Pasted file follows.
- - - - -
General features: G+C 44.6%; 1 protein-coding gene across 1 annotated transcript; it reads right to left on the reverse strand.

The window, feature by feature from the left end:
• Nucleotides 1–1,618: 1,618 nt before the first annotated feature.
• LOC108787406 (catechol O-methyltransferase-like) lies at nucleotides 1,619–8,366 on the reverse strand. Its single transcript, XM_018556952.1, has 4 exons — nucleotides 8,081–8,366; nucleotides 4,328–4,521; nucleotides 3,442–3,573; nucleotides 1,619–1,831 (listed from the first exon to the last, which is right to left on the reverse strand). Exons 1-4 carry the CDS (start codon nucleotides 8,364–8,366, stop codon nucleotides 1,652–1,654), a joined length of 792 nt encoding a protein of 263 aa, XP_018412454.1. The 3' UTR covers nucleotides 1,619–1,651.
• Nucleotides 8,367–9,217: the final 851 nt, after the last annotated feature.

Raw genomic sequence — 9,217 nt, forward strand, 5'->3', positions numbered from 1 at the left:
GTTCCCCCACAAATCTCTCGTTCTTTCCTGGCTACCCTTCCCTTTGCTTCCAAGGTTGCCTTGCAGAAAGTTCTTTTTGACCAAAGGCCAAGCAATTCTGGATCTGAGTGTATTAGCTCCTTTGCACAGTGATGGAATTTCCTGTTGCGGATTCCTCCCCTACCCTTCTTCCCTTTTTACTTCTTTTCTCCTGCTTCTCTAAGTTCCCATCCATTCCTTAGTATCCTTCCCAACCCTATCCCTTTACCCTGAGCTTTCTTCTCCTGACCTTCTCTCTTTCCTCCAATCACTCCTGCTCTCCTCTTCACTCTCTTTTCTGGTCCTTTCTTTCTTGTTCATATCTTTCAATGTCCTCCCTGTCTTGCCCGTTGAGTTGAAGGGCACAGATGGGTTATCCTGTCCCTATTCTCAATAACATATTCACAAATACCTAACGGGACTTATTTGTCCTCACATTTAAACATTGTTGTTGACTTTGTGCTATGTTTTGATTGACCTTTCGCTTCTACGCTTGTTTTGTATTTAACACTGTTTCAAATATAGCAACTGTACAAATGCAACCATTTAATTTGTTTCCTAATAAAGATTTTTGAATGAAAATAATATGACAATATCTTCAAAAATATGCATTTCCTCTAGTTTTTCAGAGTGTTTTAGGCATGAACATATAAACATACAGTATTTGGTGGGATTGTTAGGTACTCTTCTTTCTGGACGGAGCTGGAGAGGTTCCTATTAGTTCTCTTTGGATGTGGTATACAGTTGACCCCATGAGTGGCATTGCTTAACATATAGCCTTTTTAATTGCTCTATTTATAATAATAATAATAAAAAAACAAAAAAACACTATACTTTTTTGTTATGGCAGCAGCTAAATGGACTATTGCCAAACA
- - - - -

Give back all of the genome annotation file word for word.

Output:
General features: G+C 44.6%; 1 protein-coding gene across 1 annotated transcript; it reads right to left on the reverse strand.

The window, feature by feature from the left end:
• Nucleotides 1–1,618: 1,618 nt before the first annotated feature.
• LOC108787406 (catechol O-methyltransferase-like) lies at nucleotides 1,619–8,366 on the reverse strand. Its single transcript, XM_018556952.1, has 4 exons — nucleotides 8,081–8,366; nucleotides 4,328–4,521; nucleotides 3,442–3,573; nucleotides 1,619–1,831 (listed from the first exon to the last, which is right to left on the reverse strand). Exons 1-4 carry the CDS (start codon nucleotides 8,364–8,366, stop codon nucleotides 1,652–1,654), a joined length of 792 nt encoding a protein of 263 aa, XP_018412454.1. The 3' UTR covers nucleotides 1,619–1,651.
• Nucleotides 8,367–9,217: the final 851 nt, after the last annotated feature.

Raw genomic sequence — 9,217 nt, forward strand, 5'->3', positions numbered from 1 at the left:
GTTCCCCCACAAATCTCTCGTTCTTTCCTGGCTACCCTTCCCTTTGCTTCCAAGGTTGCCTTGCAGAAAGTTCTTTTTGACCAAAGGCCAAGCAATTCTGGATCTGAGTGTATTAGCTCCTTTGCACAGTGATGGAATTTCCTGTTGCGGATTCCTCCCCTACCCTTCTTCCCTTTTTACTTCTTTTCTCCTGCTTCTCTAAGTTCCCATCCATTCCTTAGTATCCTTCCCAACCCTATCCCTTTACCCTGAGCTTTCTTCTCCTGACCTTCTCTCTTTCCTCCAATCACTCCTGCTCTCCTCTTCACTCTCTTTTCTGGTCCTTTCTTTCTTGTTCATATCTTTCAATGTCCTCCCTGTCTTGCCCGTTGAGTTGAAGGGCACAGATGGGTTATCCTGTCCCTATTCTCAATAACATATTCACAAATACCTAACGGGACTTATTTGTCCTCACATTTAAACATTGTTGTTGACTTTGTGCTATGTTTTGATTGACCTTTCGCTTCTACGCTTGTTTTGTATTTAACACTGTTTCAAATATAGCAACTGTACAAATGCAACCATTTAATTTGTTTCCTAATAAAGATTTTTGAATGAAAATAATATGACAATATCTTCAAAAATATGCATTTCCTCTAGTTTTTCAGAGTGTTTTAGGCATGAACATATAAACATACAGTATTTGGTGGGATTGTTAGGTACTCTTCTTTCTGGACGGAGCTGGAGAGGTTCCTATTAGTTCTCTTTGGATGTGGTATACAGTTGACCCCATGAGTGGCATTGCTTAACATATAGCCTTTTTAATTGCTCTATTTATAATAATAATAATAAAAAAACAAAAAAACACTATACTTTTTTGTTATGGCAGCAGCTAAATGGACTATTGCCAAACA